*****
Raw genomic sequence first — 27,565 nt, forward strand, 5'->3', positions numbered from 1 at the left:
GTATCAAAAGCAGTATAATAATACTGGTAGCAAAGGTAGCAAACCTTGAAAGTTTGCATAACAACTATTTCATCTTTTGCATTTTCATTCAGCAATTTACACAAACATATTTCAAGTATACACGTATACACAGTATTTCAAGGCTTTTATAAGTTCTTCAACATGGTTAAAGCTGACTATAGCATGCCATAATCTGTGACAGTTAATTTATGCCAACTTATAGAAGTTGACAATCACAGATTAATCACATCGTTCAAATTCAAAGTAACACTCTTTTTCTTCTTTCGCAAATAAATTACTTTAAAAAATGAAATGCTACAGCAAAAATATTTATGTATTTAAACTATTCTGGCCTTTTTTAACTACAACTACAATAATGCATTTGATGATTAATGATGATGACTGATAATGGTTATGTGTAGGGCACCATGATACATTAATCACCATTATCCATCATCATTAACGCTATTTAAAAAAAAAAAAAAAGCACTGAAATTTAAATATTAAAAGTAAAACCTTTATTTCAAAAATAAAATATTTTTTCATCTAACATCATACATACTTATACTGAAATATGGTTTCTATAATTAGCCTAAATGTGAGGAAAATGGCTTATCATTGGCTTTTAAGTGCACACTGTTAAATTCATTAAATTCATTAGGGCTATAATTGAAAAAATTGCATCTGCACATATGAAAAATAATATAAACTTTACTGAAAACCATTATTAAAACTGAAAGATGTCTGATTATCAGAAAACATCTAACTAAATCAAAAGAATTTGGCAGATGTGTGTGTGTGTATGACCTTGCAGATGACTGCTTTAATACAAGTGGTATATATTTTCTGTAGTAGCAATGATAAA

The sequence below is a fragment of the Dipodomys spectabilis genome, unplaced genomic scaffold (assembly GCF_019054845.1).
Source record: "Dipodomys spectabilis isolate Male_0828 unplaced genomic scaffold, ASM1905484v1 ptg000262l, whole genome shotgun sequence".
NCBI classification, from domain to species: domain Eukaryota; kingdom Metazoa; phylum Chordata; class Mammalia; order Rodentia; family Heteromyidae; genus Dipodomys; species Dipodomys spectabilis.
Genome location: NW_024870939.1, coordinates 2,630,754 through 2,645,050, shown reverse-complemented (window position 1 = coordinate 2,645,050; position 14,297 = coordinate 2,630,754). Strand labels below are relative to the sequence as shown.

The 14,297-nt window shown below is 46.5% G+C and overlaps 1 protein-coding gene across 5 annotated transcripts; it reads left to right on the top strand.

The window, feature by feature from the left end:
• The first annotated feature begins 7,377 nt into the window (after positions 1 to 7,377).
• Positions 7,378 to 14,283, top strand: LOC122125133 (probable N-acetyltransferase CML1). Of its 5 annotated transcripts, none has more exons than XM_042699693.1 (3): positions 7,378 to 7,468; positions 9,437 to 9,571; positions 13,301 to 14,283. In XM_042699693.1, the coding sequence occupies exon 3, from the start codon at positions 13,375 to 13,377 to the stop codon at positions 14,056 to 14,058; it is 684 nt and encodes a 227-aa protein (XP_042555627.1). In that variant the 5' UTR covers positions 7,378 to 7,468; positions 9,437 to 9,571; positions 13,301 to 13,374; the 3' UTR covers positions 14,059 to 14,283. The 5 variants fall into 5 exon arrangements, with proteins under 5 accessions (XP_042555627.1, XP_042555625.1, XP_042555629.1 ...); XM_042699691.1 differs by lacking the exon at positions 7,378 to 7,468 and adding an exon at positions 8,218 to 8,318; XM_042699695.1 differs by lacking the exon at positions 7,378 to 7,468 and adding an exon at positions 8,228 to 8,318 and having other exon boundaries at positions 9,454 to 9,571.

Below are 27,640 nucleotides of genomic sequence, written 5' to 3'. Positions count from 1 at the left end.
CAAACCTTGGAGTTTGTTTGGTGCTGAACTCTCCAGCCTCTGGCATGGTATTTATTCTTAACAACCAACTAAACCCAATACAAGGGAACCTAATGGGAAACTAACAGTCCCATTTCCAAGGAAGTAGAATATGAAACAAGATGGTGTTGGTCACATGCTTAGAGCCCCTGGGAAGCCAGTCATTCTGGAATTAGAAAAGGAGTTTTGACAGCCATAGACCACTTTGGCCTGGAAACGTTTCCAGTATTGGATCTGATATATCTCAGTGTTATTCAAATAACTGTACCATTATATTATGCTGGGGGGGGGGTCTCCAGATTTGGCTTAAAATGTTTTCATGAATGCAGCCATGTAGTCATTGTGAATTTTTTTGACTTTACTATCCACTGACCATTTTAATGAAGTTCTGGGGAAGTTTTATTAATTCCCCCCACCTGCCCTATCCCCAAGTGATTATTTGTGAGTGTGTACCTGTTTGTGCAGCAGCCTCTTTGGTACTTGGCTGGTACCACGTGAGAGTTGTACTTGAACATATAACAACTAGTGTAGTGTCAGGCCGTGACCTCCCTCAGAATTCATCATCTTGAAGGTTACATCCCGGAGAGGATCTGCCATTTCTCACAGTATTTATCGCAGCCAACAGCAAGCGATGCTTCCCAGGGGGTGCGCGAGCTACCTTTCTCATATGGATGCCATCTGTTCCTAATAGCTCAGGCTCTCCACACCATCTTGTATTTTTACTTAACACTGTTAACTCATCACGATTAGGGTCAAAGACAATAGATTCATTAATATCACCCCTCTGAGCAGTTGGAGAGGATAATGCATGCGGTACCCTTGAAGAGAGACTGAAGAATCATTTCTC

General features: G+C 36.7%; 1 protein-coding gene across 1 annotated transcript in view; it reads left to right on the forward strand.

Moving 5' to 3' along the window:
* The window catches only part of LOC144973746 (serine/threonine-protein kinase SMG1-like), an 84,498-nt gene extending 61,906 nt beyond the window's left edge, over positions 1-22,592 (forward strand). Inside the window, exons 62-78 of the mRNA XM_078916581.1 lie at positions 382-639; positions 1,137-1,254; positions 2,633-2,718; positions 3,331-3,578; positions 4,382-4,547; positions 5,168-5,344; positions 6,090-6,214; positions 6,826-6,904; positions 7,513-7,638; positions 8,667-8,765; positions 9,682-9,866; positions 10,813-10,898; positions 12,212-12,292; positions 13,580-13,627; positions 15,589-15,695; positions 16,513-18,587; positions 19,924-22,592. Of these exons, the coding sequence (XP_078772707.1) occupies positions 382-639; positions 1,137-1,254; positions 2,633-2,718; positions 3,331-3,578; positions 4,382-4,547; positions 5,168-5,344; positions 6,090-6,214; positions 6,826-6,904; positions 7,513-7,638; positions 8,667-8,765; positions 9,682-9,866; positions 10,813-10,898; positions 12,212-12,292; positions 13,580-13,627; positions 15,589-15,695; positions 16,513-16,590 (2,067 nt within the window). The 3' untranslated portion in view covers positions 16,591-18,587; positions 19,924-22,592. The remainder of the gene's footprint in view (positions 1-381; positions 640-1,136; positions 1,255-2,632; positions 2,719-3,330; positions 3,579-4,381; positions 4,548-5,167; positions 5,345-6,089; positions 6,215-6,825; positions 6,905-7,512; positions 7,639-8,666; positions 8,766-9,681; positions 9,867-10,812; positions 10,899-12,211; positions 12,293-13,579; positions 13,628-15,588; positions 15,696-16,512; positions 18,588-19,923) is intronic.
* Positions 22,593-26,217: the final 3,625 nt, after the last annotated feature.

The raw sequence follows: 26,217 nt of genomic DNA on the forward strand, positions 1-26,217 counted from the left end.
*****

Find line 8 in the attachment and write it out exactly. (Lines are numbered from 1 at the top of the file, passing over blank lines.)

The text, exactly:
The window, feature by feature from the left end: